What happened in the flare? Why do you think it was a bad landing?

    Eric Panning
    1981 Seneca III
    Hillsboro, OR (KHIO)

  • Hi Eric,
    I cross the fence at 85 Kts and I am landing flat, despite what feels to me like I’m pulling back pretty hard it’s still flat , I have been told to take two grabs of the trim wheel on short final to ease the control pressure a bit, so may give that a shot.

  • Mark, I think more trim would help. Without trim it feels about the same as the high force required to pull back the yoke all the way with the plane on the ground. When the forces are high it is hard to be smooth as different muscles are recruited as a function of yoke position and you can get a noticeable jerk or pause in motion.

    I would try trimming for 5 lbs positive force on short final pulling back with just two fingers to stay stabilized and then leave it there. Will grow to 20-30 lbs in the flare I think. Just remember in a go around or touch and go you might need to push to maintain required attitude until re-trimmed.

    General instructions for landing any plane are to look at the end of the runway in the flare but if you can still see the end of the runway you have not pulled back far enough. At some point you are transitioning looking out the side of the window vs over the nose.

    What helps me is to think of the flare as one continuous motion to full back and the most satisfying is having the stall horn, wheels touch and full back on the yoke happen at the same time.

    I think of the yoke as one way in the flare - no relaxing it from whatever you have pulled it too. That leaves pulling more or adjusting power as the only variables and I would add a little power if I think I have flared to high or running out of airspeed and reduce power if I am floating.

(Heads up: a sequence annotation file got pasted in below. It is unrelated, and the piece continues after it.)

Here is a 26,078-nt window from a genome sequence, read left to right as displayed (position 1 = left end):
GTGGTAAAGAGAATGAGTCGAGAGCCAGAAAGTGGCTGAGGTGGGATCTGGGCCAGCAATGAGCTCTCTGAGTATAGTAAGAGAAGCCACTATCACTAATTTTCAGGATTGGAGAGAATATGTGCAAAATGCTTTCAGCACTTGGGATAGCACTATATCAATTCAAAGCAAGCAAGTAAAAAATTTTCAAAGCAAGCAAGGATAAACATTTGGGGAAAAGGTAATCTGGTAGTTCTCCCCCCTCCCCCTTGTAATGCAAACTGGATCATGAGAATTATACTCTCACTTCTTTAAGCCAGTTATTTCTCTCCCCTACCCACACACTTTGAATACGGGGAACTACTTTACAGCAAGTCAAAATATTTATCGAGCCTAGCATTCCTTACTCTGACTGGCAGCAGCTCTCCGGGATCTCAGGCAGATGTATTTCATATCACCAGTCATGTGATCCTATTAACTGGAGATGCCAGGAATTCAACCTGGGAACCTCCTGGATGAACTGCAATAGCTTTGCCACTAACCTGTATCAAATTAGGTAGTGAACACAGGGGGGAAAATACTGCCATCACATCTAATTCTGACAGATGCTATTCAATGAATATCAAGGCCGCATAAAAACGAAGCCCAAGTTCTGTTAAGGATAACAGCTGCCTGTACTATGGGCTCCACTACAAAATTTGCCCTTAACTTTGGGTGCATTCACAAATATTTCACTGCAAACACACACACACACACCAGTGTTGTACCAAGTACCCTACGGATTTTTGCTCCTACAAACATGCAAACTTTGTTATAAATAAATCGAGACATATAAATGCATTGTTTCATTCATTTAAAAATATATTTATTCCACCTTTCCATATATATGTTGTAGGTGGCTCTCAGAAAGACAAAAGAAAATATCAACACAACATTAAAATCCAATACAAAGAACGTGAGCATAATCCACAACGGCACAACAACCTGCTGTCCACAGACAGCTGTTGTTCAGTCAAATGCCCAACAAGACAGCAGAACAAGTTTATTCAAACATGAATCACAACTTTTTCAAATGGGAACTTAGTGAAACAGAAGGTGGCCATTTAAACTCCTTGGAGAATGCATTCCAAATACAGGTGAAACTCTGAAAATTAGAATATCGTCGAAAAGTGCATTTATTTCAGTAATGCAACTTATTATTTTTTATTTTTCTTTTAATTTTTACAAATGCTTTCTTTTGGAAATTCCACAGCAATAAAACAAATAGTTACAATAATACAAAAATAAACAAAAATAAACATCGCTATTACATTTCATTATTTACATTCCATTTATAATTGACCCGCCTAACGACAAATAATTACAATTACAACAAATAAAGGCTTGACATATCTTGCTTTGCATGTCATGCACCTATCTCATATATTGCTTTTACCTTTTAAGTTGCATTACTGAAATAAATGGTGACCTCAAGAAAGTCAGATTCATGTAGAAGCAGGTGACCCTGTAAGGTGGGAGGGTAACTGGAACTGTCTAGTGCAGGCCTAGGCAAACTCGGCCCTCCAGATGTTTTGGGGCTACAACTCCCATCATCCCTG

If you are having trouble picking the flare height you might want to think of it as the flare point is a certain distance from the aiming point (maybe ~100 ft before it) and start your flare there. For the same angle approach this will give a consistent height above the field.

    We spend so few seconds in the transition from over the fence to touchdown it takes time and patience to perfect. If you are flying with an instructor and you like their landings you should consider filming theirs and yours and reviewing.

    Eric Panning
    1981 Seneca III
    Hillsboro, OR (KHIO)

  • G’day Eric, Thanks for that very detailed piece of advice. I will give that a shot.

  • Hi Eric, we all started our Seneca careers with lots of flat landings, bounced landings, etc but eventually got the hang of it. If you're coming from a Saratoga you'll find it floats a lot less, and tends to pitch forward a lot more, thanks to that second spinning propeller. Most places we travel have > 5000' of runway, so leaving in a little power and 3-4 spins of the trim wheel produces a greaser nearly every time. Good luck, and let us know how you make out. Bob.